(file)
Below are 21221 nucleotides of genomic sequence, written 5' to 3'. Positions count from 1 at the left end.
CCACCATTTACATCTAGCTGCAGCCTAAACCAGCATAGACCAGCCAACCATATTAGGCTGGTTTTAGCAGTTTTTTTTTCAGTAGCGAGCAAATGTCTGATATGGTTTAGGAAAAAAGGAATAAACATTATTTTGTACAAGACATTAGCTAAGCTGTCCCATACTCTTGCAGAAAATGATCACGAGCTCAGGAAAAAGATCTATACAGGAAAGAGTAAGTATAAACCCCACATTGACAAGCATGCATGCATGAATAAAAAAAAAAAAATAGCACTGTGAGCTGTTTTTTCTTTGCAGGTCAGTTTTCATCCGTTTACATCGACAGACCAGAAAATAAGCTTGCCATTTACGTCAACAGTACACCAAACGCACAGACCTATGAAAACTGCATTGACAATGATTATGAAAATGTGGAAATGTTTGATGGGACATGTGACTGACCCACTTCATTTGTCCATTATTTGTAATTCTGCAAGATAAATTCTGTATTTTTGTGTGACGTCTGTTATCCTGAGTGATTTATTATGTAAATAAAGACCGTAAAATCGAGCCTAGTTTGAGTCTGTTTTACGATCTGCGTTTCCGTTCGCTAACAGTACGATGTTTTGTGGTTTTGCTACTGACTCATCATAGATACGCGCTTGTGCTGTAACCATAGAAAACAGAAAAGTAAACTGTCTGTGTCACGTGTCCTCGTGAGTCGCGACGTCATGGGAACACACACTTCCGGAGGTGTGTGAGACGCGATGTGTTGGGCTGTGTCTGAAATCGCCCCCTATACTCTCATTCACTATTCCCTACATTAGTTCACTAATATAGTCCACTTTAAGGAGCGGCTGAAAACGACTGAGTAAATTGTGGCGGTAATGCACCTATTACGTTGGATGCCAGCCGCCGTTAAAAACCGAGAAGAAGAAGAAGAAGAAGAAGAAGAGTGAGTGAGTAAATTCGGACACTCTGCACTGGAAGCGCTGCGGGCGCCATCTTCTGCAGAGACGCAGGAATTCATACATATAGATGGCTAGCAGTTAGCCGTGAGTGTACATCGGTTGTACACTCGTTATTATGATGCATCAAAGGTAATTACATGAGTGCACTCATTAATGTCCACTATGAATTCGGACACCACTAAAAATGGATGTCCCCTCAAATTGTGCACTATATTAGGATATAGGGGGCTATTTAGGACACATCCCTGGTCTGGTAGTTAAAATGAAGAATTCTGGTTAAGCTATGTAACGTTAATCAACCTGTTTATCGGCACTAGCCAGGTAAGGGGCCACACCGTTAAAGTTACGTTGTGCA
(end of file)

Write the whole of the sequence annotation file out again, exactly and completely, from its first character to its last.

Below are 21221 nucleotides of genomic sequence, written 5' to 3'. Positions count from 1 at the left end.
CCACCATTTACATCTAGCTGCAGCCTAAACCAGCATAGACCAGCCAACCATATTAGGCTGGTTTTAGCAGTTTTTTTTTCAGTAGCGAGCAAATGTCTGATATGGTTTAGGAAAAAAGGAATAAACATTATTTTGTACAAGACATTAGCTAAGCTGTCCCATACTCTTGCAGAAAATGATCACGAGCTCAGGAAAAAGATCTATACAGGAAAGAGTAAGTATAAACCCCACATTGACAAGCATGCATGCATGAATAAAAAAAAAAAAATAGCACTGTGAGCTGTTTTTTCTTTGCAGGTCAGTTTTCATCCGTTTACATCGACAGACCAGAAAATAAGCTTGCCATTTACGTCAACAGTACACCAAACGCACAGACCTATGAAAACTGCATTGACAATGATTATGAAAATGTGGAAATGTTTGATGGGACATGTGACTGACCCACTTCATTTGTCCATTATTTGTAATTCTGCAAGATAAATTCTGTATTTTTGTGTGACGTCTGTTATCCTGAGTGATTTATTATGTAAATAAAGACCGTAAAATCGAGCCTAGTTTGAGTCTGTTTTACGATCTGCGTTTCCGTTCGCTAACAGTACGATGTTTTGTGGTTTTGCTACTGACTCATCATAGATACGCGCTTGTGCTGTAACCATAGAAAACAGAAAAGTAAACTGTCTGTGTCACGTGTCCTCGTGAGTCGCGACGTCATGGGAACACACACTTCCGGAGGTGTGTGAGACGCGATGTGTTGGGCTGTGTCTGAAATCGCCCCCTATACTCTCATTCACTATTCCCTACATTAGTTCACTAATATAGTCCACTTTAAGGAGCGGCTGAAAACGACTGAGTAAATTGTGGCGGTAATGCACCTATTACGTTGGATGCCAGCCGCCGTTAAAAACCGAGAAGAAGAAGAAGAAGAAGAAGAAGAGTGAGTGAGTAAATTCGGACACTCTGCACTGGAAGCGCTGCGGGCGCCATCTTCTGCAGAGACGCAGGAATTCATACATATAGATGGCTAGCAGTTAGCCGTGAGTGTACATCGGTTGTACACTCGTTATTATGATGCATCAAAGGTAATTACATGAGTGCACTCATTAATGTCCACTATGAATTCGGACACCACTAAAAATGGATGTCCCCTCAAATTGTGCACTATATTAGGATATAGGGGGCTATTTAGGACACATCCCTGGTCTGGTAGTTAAAATGAAGAATTCTGGTTAAGCTATGTAACGTTAATCAACCTGTTTATCGGCACTAGCCAGGTAAGGGGCCACACCGTTAAAGTTACGTTGTGCA